CEA’s Brydon Ross told the Interim Joint Committee on Natural Resources and Energy that private credits given to solar customers who participate in programs like net metering–which gives retail credit for excess solar energy fed into the electrical grid—allows those customers to avoid paying costs that most consumers on the grid pay. Kentucky has had a net metering program since 2004.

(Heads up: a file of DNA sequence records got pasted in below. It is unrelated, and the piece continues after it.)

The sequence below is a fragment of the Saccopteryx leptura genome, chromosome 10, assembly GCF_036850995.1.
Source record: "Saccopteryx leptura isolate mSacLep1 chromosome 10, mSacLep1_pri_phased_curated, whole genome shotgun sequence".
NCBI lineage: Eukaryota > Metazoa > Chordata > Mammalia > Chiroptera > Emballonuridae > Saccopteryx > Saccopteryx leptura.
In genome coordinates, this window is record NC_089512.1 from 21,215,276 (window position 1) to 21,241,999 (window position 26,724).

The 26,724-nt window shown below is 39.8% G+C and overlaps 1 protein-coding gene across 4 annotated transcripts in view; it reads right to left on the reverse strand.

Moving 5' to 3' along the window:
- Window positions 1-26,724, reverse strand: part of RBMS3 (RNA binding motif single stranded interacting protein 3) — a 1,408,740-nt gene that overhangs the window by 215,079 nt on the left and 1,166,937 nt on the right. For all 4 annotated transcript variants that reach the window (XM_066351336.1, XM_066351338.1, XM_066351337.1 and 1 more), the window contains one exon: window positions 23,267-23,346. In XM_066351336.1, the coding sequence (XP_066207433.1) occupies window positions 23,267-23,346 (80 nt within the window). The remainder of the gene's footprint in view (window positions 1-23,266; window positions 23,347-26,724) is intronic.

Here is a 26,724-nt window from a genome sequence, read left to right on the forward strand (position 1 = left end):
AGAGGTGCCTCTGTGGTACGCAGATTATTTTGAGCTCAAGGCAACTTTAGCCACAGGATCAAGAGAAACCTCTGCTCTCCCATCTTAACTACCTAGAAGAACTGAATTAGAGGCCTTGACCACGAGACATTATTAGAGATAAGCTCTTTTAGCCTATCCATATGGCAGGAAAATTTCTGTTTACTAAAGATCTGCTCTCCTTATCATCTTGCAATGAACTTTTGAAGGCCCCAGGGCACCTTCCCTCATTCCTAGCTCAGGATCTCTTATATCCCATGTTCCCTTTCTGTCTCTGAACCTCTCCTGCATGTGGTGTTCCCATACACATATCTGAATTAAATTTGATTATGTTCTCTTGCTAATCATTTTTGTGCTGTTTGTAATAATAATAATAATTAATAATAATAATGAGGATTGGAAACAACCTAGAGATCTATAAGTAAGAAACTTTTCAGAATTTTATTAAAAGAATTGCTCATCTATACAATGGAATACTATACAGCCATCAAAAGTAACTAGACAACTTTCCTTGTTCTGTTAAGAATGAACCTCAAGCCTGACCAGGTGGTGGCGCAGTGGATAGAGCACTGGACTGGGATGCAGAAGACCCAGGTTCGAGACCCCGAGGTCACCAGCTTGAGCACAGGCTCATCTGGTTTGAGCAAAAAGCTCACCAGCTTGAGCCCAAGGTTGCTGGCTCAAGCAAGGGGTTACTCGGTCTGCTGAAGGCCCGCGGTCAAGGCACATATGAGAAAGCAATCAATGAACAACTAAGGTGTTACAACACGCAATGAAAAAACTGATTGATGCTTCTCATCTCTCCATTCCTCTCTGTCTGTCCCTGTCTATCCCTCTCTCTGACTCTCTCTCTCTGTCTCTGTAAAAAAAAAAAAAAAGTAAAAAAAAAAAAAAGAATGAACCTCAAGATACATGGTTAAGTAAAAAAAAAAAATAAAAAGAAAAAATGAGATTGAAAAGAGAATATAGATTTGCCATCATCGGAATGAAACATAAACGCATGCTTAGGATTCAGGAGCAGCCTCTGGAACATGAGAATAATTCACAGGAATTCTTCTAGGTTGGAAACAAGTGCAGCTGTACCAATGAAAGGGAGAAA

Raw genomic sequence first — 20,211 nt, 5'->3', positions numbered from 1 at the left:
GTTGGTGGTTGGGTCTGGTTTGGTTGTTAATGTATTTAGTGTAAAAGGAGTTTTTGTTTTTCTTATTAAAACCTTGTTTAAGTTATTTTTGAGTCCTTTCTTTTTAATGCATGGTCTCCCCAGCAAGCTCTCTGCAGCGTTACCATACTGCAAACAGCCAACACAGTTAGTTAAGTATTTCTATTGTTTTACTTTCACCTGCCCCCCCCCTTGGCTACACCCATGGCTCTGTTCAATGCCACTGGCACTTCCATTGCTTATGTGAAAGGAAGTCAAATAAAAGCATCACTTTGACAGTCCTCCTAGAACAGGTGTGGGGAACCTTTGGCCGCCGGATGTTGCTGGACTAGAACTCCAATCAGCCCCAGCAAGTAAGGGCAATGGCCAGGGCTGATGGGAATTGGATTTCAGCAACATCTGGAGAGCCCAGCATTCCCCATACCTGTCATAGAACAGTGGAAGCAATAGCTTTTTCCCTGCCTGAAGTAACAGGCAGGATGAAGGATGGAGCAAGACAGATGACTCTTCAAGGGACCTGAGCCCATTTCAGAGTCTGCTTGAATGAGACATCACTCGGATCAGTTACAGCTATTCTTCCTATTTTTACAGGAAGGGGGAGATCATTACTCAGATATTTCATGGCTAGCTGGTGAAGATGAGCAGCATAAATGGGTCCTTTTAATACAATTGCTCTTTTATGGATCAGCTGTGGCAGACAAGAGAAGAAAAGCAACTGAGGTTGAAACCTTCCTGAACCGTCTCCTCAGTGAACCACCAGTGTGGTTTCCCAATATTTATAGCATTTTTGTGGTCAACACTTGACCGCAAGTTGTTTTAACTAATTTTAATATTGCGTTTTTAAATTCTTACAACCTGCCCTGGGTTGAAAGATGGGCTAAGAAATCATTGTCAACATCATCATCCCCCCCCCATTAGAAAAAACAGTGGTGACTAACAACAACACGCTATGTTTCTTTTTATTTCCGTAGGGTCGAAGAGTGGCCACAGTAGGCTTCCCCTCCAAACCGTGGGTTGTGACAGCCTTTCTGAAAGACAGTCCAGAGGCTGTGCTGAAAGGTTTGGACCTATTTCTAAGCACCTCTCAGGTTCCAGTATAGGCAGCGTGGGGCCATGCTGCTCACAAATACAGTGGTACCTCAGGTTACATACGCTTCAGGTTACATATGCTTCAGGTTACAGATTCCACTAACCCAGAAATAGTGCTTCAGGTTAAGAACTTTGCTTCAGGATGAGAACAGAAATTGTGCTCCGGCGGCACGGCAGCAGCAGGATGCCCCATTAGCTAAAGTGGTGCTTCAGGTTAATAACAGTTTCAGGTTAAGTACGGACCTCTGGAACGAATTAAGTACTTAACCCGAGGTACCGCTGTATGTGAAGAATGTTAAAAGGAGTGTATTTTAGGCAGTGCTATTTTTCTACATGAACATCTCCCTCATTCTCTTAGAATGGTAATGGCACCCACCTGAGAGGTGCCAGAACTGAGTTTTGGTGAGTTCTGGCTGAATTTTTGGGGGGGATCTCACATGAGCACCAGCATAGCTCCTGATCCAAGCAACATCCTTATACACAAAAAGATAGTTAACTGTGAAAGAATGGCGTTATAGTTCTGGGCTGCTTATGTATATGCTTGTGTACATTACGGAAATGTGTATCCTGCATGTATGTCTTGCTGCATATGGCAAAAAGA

The issue, said Ross, is that net metering customers in Kentucky are paid a retail rate that is three times the competitive market rate even though they don’t pay many of the costs that other electricity customers do. Current solar energy policies in at least 15 other states have also proven costly, he said.
“Our analysis found that private solar credits are shifting costs on to less affluent customers,” said Ross. “Those who can’t afford private solar should not subsidize those receiving private solar credits.”
He was quick, however, to emphasize that his organization supports solar energy.
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